1. What’s your story? Where are you from?
My name is Anke Gladnick. Originally from Goleta, California up until my first year in city college, I now live in Portland Oregon as a student. I’m graduating in spring of 2018, so in reality, my story as an illustrator is just beginning.
2. Tell us about your aesthetic.
Sketchy, textural, low resolution surrealism.
3. What is your favourite medium and why?
Graphite pencil. To me, it’s much more than a sketching tool, and appears in nearly all
my final pieces. It’s got the ideal mix of texture and control for the work I do, and i’m still surprising myself with the marks I’m getting from it. Being most people’s first writing/drawing utensil, it has an air of nostalgia and naivety to it’s lines that i’m particularly fond of as well.
4. What is your artistic process like?
It’s your usual standard illustration process: starting off with thumbnails and writing to get the ideas flowing, moving on to a more developed sketch with a value study, and then using a mix of vellum and mixed media paper with the aid of a light box to create a whole bunch of drawings and textures right on top of the sketch, sometimes redrawing the same passage a couple of times on different sheets until I get one that “feels” correct. I’ll change the mediums depending on what sort of textural quality is needed (gouache, pastel, ink, etc.) but graphite line-work is almost always a constant in my work. After that, I’ll scan everything in, piece all these different drawings together in photoshop, color them, add one to three of the same five premade textures I use in all my pieces, and voilà! Admittedly, It’s not the most eco-friendly method, but it’s what works best for me. The mix of traditional digital media allows me the warmth of hand drawn elements with the ease of experimentation provided by digital processes.
5. Who and/or what inspires your work?
Illustrators that push preconceived notions of what illustration should look like. My first encounters of the works of artists like Jon Han, Jeffrey Decoster, Ben Shahn and Robert Weaver really blew my mind: their way of creating is just so personal and different from anything I had ever seen. Sometimes what’s being communicated isn’t even all that clear from just the image without context, but that space of ambiguity where the viewer’s mind can explore is what makes an illustration so much more lasting to me.
I’ve also been looking at a lot of illustrators recently that put an emphasis on physical mark-making in their work that goes against a lot of the “slick” illustrations you see in the market currently, in hopes of putting some of that energy into my own work: Juan Suárez Botas, Jorge González, and Yann Kebbi to name a few. Outside of the visual arts, music and literature tend to be highly provocative sources of inspiration.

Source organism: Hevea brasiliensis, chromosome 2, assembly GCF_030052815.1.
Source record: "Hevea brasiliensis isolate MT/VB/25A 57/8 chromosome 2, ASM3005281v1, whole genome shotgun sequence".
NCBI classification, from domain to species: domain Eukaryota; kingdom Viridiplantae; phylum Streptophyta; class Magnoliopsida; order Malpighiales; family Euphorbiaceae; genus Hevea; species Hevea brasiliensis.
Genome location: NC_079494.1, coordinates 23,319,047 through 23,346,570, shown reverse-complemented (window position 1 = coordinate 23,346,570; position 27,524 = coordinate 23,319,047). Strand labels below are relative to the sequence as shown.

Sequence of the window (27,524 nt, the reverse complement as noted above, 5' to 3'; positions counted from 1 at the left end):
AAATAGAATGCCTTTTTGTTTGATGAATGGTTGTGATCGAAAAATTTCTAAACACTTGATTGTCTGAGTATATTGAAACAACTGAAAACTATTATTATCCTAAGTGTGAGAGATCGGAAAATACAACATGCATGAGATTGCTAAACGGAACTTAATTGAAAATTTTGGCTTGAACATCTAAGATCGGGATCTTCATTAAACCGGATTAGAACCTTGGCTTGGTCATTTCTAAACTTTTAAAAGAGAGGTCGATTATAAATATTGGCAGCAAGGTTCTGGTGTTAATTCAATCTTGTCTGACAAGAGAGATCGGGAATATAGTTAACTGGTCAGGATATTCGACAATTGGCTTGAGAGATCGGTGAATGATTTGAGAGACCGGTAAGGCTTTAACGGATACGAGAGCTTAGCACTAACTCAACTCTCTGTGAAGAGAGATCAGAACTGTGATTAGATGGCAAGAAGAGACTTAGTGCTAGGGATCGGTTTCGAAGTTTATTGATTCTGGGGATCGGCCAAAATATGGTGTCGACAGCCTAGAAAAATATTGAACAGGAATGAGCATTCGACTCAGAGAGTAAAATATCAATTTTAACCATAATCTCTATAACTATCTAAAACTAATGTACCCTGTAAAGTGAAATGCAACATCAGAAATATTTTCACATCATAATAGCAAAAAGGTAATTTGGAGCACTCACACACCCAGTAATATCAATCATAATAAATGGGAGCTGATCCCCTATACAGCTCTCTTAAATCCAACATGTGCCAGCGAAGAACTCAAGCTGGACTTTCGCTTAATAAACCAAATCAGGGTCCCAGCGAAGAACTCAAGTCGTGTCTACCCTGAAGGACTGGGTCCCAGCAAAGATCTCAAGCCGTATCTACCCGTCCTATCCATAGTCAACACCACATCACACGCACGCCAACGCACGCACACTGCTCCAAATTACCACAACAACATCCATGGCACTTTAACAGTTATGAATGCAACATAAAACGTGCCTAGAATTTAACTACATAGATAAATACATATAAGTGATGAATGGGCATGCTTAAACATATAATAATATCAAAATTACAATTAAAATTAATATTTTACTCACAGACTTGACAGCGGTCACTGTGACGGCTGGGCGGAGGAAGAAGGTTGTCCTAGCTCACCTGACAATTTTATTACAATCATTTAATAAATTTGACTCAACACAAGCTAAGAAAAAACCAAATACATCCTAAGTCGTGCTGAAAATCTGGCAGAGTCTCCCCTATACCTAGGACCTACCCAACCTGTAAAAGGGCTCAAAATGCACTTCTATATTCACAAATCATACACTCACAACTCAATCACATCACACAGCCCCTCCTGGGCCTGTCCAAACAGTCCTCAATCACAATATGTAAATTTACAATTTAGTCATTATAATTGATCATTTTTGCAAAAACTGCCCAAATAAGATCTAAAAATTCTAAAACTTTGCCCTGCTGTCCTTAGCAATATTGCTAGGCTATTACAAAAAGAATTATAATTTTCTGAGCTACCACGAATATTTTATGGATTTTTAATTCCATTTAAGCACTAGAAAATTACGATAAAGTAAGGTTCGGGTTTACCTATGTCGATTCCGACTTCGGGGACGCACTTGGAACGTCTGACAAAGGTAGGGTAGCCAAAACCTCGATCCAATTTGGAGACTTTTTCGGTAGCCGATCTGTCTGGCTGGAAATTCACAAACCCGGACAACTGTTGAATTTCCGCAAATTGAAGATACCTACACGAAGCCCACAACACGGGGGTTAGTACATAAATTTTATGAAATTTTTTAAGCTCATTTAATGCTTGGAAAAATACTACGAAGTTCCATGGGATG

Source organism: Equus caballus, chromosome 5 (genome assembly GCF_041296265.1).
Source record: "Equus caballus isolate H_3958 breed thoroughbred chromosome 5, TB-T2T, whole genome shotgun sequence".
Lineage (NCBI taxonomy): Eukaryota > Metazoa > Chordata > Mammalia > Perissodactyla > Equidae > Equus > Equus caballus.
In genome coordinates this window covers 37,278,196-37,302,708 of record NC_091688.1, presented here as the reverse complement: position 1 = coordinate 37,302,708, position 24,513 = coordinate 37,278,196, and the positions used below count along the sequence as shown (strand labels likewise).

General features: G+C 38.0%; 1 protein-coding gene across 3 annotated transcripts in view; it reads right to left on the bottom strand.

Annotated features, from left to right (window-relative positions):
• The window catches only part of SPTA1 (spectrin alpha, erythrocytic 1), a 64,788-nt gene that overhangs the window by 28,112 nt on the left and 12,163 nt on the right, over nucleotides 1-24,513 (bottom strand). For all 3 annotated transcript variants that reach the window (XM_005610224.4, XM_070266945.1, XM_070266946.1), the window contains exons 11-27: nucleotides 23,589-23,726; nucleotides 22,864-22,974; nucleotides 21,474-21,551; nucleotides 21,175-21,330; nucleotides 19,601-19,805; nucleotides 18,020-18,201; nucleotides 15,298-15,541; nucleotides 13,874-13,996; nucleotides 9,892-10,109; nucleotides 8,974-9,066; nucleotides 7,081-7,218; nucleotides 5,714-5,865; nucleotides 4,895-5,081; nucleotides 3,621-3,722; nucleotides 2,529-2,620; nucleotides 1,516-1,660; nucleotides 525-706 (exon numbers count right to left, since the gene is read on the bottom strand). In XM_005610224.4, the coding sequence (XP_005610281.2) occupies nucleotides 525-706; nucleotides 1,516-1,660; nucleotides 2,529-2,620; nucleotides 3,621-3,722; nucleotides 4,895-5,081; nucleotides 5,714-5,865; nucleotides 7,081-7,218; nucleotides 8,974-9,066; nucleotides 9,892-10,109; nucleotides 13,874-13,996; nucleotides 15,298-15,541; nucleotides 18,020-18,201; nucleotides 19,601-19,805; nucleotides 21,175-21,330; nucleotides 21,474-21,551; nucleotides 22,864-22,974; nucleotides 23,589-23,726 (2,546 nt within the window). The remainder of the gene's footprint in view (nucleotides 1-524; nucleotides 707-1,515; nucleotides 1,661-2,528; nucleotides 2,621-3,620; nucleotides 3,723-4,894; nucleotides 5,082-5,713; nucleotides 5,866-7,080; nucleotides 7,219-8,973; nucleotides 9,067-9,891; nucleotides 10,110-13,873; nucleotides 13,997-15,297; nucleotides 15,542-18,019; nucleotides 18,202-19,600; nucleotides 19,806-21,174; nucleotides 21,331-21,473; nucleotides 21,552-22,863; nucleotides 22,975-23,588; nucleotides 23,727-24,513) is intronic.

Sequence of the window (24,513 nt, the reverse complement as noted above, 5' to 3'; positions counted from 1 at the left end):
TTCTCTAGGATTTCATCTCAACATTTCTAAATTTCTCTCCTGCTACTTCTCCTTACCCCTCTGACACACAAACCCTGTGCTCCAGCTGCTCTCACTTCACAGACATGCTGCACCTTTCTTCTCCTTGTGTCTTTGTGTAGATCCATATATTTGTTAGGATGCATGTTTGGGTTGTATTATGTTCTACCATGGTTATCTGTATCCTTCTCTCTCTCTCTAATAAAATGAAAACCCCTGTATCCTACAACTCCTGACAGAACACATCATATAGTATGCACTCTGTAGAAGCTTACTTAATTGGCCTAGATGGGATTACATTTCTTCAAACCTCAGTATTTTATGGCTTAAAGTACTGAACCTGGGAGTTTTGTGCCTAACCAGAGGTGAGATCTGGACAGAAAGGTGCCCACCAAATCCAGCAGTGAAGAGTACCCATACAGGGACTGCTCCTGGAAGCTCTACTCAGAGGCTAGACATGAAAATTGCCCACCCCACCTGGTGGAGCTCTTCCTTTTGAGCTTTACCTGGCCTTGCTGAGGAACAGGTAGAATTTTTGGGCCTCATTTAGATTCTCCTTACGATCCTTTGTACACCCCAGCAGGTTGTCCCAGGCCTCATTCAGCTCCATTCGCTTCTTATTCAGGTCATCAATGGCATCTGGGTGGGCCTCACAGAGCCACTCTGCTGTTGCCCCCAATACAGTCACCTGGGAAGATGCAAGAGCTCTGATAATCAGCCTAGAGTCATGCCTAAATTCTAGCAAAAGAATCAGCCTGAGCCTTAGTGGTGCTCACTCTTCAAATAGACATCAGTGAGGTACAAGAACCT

6. What role does art play in your life? How does it change the way you view the world?
Being a creator, art really does take over almost all aspects of your life. Everything you do, consume, and experience usually comes with the expectation that somehow it’ll fuel your artistic practice. I’m constantly looking around me for sources of inspiration. It’s one of the reasons why I love observational drawing in my sketchbook; not only is it good drawing practice, but it becomes a record of my life in a certain point of time that I can look back and draw upon, pun intended.
Given the political climate, I’ve also been more interested recently in the use of illustration as an advocate for the underrepresented and a form of self-empowerment as a mixed race, non-binary artist. I’m not a believer that the things I create will fix anything, but I believe it’s important that we, as artists, be mindful of the images we produce, and to make sure that we foster a visual culture that is inclusive and supportive of marginalized groups.
7. Where did you study?
I went to Santa Barbara City College for one year taking classes in the Studio Arts department before transferring to Pacific Northwest College of Art for a B.F.A in Illustration. I’ve also been incredibly fortunate to attend the Illustration Academy in Kansas City, Missouri as well as learning under the incredible Edward Kinsella III through the Visual Arts Passage.
8. Where do you see yourself in five years?
Ideally, in a better world with a nice studio space shared with friends, living comfortably enough as a freelancer making images for interesting projects with time for personal work.
9. What about in ten?
The same thing but even more interesting projects and even more time for personal work.
10. What do you hope to achieve with your art?
I want to say something new, and I want someone out there to understand.
11. Now, tell us a little more about you as a person: what is your favourite food?
I’d be hard pressed to choose between pho, steak with a side of mashed potatoes, and salmon. Ramen used to be on that list, but now it seems like most ramen give me a headache and an upset stomach. I can’t seem to stop getting it though…
12. Favourite book?
House of Leaves by Mark Z. Danielewski. No other piece of media has unnerved me like that book has. Every year, I always seem to end up doing a piece of art (or in one year, a series of paintings) based on it; I even recently had an assignment where we had to redesign the cover of our favorite book.
13. Favourite genre of music?
The real answer is too embarrassing so i’ll just say those “24/7 Lofi Hip Hop Chill Study Beats” videos on youtube.
14. What are your hobbies?
Listening to podcasts, trying new pho and ramen places, sampling craft beer, indulging in manga/anime.
15. If you weren’t an artist, what would you be?
A struggling classical bass player, most likely.